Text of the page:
Review: The Exorcist 1×1 (US: Fox; UK: Syfy)

Much, much better than the trailer

In the US: Fridays, 9/8c, Fox
In the UK: Wednesdays, 9pm, Syfy. Starts October 19

Over the past couple of years, it’s become very apparent there’s a big difference between two groups: people who movies and TV shows, and the people who make the trailers for them. Last year, of course, we had the horror that was the Supergirl trailer, which made us think we were getting that spoof Black Widow solo movie from Saturday Night Live. Except the pilot turned out to be a lot of jolly fun instead. 

Then, this summer, we had Suicide Squad. Now, by all accounts, that was never going to be a great movie, but such was Warner Bros’s concern that it was going to tank at the box office, when a trailer for the movie got people all excited for it, the company actually got the trailer makers to edit the final movie. The result? A nonsensical disaster. 

Don’t trust trailers, seems to be the lesson.

Now, one of the big US TV trends of late has been the remaking of old horror movies, with A&E’s terrible sequel to The OmenDamien, already having crashed and burned this year. So I guess it’s no surprise that Fox would eventually get round to a remake of perhaps the most famous of them all – the one Mark Kermode himself reckons is also the best movie of all time – The Exorcist.

“Of course, it’s Fox,” we all thought. “It’s bound to be rubbish.” And then we saw the trailer, which basically just confirmed our worst fears: the remakers didn’t understand the source and were just going to do a generic horror show.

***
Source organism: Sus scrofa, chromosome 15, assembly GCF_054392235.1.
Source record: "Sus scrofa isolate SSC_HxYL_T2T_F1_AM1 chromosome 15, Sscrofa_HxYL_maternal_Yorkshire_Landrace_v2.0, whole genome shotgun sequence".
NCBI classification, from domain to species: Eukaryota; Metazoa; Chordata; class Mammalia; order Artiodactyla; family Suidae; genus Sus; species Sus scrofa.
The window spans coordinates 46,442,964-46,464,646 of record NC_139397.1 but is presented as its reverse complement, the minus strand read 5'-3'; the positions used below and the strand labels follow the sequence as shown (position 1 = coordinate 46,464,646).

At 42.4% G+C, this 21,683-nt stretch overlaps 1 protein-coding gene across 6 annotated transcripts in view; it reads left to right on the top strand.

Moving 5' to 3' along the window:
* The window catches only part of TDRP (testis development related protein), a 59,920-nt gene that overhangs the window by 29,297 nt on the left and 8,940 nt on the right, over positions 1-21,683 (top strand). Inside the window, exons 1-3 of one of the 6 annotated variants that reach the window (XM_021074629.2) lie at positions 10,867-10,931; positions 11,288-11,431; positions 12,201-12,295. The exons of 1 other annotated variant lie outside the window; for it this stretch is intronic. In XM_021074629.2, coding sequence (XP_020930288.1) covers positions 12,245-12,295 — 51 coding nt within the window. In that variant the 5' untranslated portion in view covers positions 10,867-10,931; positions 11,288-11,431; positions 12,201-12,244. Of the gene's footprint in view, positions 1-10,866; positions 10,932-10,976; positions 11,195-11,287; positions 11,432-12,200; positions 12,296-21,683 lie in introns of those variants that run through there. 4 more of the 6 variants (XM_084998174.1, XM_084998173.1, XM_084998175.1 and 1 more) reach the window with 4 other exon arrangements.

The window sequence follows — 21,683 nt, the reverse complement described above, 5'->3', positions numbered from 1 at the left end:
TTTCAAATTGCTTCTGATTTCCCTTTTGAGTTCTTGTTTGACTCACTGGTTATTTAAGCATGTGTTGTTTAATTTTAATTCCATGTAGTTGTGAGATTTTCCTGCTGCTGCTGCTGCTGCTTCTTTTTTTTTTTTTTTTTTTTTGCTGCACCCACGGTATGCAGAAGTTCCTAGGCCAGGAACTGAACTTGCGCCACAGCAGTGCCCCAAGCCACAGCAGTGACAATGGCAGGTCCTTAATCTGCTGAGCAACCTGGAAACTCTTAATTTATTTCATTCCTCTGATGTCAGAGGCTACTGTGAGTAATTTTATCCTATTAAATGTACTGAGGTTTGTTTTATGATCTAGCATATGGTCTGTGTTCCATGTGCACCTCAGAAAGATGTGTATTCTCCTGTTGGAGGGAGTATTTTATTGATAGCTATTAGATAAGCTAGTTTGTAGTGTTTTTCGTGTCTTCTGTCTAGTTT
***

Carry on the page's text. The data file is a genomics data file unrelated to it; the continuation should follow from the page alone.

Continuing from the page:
Well, guess what – the trailer lied. Again. The Exorcist not only understands what made the original work, it’s genuinely good and even scary… so far. Here’s the misleading trailer – more after the jump.

Widely regarded as the greatest horror movie ever made, “The Exorcist” broke box office records and terrified audiences around the world. Now, more than four decades after the Academy Award-nominated film, THE EXORCIST returns as a TV series.

Directed by Rupert Wyatt (“Rise of the Planet of the Apes”), THE EXORCIST is a propulsive psychological thriller following two very different priests tackling one family’s case of horrifying demonic possession. FATHER TOMAS ORTEGA (Alfonso Herrera, “Sense8,” “The Chosen”) is the new face of the Catholic Church: progressive, ambitious and compassionate. He runs a small, but loyal, parish in the suburbs of Chicago. He has no idea that his quiet life is about to change forever. Deep in the slums of Mexico City, another priest has found himself locked in a life-and-death struggle with evil. FATHER MARCUS KEANE (Ben Daniels, “Flesh and Bone,” “House of Cards”) is a modern-day Templar Knight, an orphan raised since childhood by the Vatican to wage war against its enemies. Father Marcus is everything Father Tomas is not: relentless, abrasive and utterly consumed by his mission – and he constantly butts heads with his adversary within the church, FATHER BENNETT (Kurt Egyiawan, “Beasts of No Nation”).